What is Synchronous (Angular) Sampling?

The term synchronous data is usually applied to vibration or acoustic data that is captured from an item of rotating equipment at regularly spaced angle intervals as distinct from regularly spaced time intervals. The rotating part could be an engine, a gear wheel, a drive shaft, a turbine rotor, a propeller, a turbocharger or any other type of rotary mechanical device. Typically these items are subjected to out-of-balance forces that cause them to vibrate at frequencies that are multiples of the fundamental (once per revolution) rotation speed frequency. (more…)

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High Dynamic Range – Fact or Fiction?

At least one manufacturer of data acquisition systems claims to achieve an incredibly high dynamic range (160dB) when capturing data. This is supposedly achieved by the use of dual-range data acquisition architecture. Such systems have two analog-to-digital convertors for each input channel; one of the ADCs captures the full voltage range of the input signal and the other ADC captures the input signal only when it is small. This article explains the facts behind the figures and shows that the use of Dynamic Range as a measure of precision can be misleading.


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The Intelligent Way To Sort, Extract & Analyze Signals

This note is based on a real requirement presented to Prosig by a prospective user. It’s the sort of challenge that we relish. This case is a great example of a real-world signal processing requirement and also great test of some of the unique features of Prosig’s DATS software. It also shows the power and flexibility of the new DATS V7.0 worksheets.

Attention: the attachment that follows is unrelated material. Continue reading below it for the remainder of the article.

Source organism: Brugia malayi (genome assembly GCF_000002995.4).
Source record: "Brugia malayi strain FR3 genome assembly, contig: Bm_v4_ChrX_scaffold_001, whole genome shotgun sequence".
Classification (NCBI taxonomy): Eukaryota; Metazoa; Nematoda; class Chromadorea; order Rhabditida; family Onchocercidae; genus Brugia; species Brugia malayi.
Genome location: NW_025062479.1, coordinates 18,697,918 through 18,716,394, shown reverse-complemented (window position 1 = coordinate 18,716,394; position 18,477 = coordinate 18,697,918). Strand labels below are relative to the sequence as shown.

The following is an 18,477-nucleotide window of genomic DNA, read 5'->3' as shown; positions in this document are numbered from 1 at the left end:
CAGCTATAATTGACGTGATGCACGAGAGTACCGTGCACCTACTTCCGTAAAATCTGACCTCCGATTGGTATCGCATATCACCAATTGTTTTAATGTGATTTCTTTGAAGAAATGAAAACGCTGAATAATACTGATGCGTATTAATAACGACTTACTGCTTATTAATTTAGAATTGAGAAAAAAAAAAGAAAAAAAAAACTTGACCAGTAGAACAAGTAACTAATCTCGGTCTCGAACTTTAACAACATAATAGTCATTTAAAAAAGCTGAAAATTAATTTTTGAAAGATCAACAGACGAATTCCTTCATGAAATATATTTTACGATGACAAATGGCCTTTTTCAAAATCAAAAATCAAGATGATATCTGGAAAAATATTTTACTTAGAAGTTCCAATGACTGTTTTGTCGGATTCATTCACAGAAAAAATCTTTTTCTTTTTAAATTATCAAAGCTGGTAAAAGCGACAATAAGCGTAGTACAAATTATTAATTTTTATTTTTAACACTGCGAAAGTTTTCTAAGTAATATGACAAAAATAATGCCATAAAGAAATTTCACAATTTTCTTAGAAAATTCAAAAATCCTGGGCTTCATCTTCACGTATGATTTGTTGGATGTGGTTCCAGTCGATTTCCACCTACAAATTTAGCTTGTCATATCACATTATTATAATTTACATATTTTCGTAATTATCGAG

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How To Analyze & Measure Torsional Vibration

Torsional Vibration MeasurementKnowing how to measure torsional vibration is of key importance in the area of vehicle development and refinement. The main contributory source is the engine where periodically occurring combustion cycles cause variation in the crankshaft rotary vibration. This vibration is transmitted to and modified further by other components in the powertrain such as the gearbox and by other equipment driven off the drive belt or chain. Additional torsional vibrations are also likely to appear downstream at the drive shafts and wheels.


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Calculating Velocity Or Displacement From Acceleration Time Histories

It is quite straightforward to apply “classical” integration techniques to calculate either a velocity time history from an acceleration time history or the corresponding displacement time history from a velocity time history. The standard method is to calculate the area under the curve of the appropriate trace. If the curve follows a known deterministic function then a numerically exact solution can be found; if it follows a non-deterministic function then an approximate solution can be found by using numerical integration techniques such as rectangular or trapezoidal integration. Measured or digitized data falls in to the latter category. However, if the data contains even a small amount of low frequency or DC offset components then these can often lead to misleading (although numerically correct) results. The problem is not caused by loss of information inherent in the digitisation process; neither is it due to the effects of amplitude or time quantisation; it is in fact a characteristic of integrated trigonometric functions that their amplitudes increase with decreasing frequency.

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